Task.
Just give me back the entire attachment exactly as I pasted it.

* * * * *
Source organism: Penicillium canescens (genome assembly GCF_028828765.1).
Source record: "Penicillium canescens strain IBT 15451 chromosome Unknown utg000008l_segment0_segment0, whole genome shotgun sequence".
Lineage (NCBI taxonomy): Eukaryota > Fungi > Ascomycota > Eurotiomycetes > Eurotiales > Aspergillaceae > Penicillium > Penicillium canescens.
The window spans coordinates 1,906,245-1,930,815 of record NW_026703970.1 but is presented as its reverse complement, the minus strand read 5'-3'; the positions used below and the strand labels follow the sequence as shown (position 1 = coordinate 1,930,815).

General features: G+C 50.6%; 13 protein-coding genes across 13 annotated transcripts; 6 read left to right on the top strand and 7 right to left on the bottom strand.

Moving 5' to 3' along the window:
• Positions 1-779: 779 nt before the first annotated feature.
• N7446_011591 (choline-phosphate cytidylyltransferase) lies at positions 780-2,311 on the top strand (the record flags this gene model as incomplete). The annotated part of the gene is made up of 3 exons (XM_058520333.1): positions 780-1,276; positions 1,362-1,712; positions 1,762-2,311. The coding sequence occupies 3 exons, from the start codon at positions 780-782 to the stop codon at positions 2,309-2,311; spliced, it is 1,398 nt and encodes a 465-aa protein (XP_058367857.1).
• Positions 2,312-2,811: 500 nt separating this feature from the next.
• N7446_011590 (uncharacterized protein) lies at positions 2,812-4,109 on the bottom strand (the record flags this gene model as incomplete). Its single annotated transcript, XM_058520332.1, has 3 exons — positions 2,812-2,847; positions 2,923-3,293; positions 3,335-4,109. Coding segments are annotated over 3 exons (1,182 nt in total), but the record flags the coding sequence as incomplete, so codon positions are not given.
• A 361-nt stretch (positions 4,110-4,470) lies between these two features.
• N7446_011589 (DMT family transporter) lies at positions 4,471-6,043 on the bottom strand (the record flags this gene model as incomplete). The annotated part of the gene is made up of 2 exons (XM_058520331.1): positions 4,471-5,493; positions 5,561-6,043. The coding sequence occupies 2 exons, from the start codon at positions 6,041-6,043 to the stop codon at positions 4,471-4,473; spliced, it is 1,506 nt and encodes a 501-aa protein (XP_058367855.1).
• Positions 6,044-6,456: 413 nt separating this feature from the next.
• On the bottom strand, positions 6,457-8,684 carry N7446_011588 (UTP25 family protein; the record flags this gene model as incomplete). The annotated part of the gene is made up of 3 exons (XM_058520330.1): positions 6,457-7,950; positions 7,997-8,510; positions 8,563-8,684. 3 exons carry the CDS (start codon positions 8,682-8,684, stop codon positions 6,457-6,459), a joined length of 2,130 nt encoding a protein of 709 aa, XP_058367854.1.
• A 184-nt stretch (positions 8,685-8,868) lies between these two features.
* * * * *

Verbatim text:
Source organism: Penicillium canescens (genome assembly GCF_028828765.1).
Source record: "Penicillium canescens strain IBT 15451 chromosome Unknown utg000008l_segment0_segment0, whole genome shotgun sequence".
Lineage (NCBI taxonomy): Eukaryota > Fungi > Ascomycota > Eurotiomycetes > Eurotiales > Aspergillaceae > Penicillium > Penicillium canescens.
The window spans coordinates 1,906,245-1,930,815 of record NW_026703970.1 but is presented as its reverse complement, the minus strand read 5'-3'; the positions used below and the strand labels follow the sequence as shown (position 1 = coordinate 1,930,815).

General features: G+C 50.6%; 13 protein-coding genes across 13 annotated transcripts; 6 read left to right on the top strand and 7 right to left on the bottom strand.

Moving 5' to 3' along the window:
• Positions 1-779: 779 nt before the first annotated feature.
• N7446_011591 (choline-phosphate cytidylyltransferase) lies at positions 780-2,311 on the top strand (the record flags this gene model as incomplete). The annotated part of the gene is made up of 3 exons (XM_058520333.1): positions 780-1,276; positions 1,362-1,712; positions 1,762-2,311. The coding sequence occupies 3 exons, from the start codon at positions 780-782 to the stop codon at positions 2,309-2,311; spliced, it is 1,398 nt and encodes a 465-aa protein (XP_058367857.1).
• Positions 2,312-2,811: 500 nt separating this feature from the next.
• N7446_011590 (uncharacterized protein) lies at positions 2,812-4,109 on the bottom strand (the record flags this gene model as incomplete). Its single annotated transcript, XM_058520332.1, has 3 exons — positions 2,812-2,847; positions 2,923-3,293; positions 3,335-4,109. Coding segments are annotated over 3 exons (1,182 nt in total), but the record flags the coding sequence as incomplete, so codon positions are not given.
• A 361-nt stretch (positions 4,110-4,470) lies between these two features.
• N7446_011589 (DMT family transporter) lies at positions 4,471-6,043 on the bottom strand (the record flags this gene model as incomplete). The annotated part of the gene is made up of 2 exons (XM_058520331.1): positions 4,471-5,493; positions 5,561-6,043. The coding sequence occupies 2 exons, from the start codon at positions 6,041-6,043 to the stop codon at positions 4,471-4,473; spliced, it is 1,506 nt and encodes a 501-aa protein (XP_058367855.1).
• Positions 6,044-6,456: 413 nt separating this feature from the next.
• On the bottom strand, positions 6,457-8,684 carry N7446_011588 (UTP25 family protein; the record flags this gene model as incomplete). The annotated part of the gene is made up of 3 exons (XM_058520330.1): positions 6,457-7,950; positions 7,997-8,510; positions 8,563-8,684. 3 exons carry the CDS (start codon positions 8,682-8,684, stop codon positions 6,457-6,459), a joined length of 2,130 nt encoding a protein of 709 aa, XP_058367854.1.
• A 184-nt stretch (positions 8,685-8,868) lies between these two features.